Black Angels (Crumb)

Black Angels (Edition Peters, New York, no. 66304, copyright 1971), subtitled "Thirteen Images from the Dark Land", is a work for "electric string quartet" by the American avant-garde composer George Crumb. It was composed over the course of a year and is dated "Friday the Thirteenth, March 1970 (in tempore belli)" as written on the score.[1] Crumb is very interested in numerology and numerically structured the piece around 13 and 7. The piece is notable for its unconventional instrumentation, which calls for electric string instruments, crystal glasses, and two suspended tam-tam gongs. The work references the second movement, Andante con moto from Schubert’s ‘Death and the Maiden’ String Quartet.

Structure

The thirteen individual movements of Black Angels are divided into three large groups.

I. Departure

Threnody I: Night of the Electric Insects (tutti)

Sounds of Bones and Flutes (trio)

Lost Bells (duo)

Devil-music (solo)

Danse Macabre (duo)

II. Absence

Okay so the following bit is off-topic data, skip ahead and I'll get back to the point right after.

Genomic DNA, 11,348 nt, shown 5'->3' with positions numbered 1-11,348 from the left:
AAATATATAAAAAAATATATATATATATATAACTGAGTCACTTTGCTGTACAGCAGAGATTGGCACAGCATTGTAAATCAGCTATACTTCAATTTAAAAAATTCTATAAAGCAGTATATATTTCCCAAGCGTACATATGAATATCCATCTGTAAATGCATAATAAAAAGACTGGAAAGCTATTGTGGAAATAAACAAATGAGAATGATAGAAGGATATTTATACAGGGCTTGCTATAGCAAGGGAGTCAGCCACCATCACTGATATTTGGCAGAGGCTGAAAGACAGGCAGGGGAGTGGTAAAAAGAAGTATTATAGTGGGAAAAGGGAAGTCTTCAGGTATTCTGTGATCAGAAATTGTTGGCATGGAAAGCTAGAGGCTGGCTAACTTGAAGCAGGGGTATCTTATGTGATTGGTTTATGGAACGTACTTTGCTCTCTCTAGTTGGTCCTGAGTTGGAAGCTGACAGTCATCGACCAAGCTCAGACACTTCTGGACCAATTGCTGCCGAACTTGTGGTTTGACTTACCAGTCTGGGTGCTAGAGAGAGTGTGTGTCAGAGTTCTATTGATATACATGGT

Pavana Lachrymae (trio)

Threnody II: Black Angels! (tutti)

Sarabanda de la Muerte Oscura (trio)

Lost Bells (Echo) (duo)

III. Return

God-music (solo)

Ancient Voices (duo)

Ancient Voices (Echo) (trio)

Threnody III: Night of the Electric Insects (tutti)

The structure of the work displays the numerological elements important to Crumb, that is, thirteen movements, of which the seventh is the centerpiece. Further, the organization of movements displays symmetry and palindrome: the instrumentation of each movement follows a palindromic structure: 4, 3, 2, 1, 2, 3, 4, 3, 2, 1, 2, 3, 4; the first, central and thirteenth movements are titled Threnody; God-music and Devil-music stand symmetrically opposite each other.[2]

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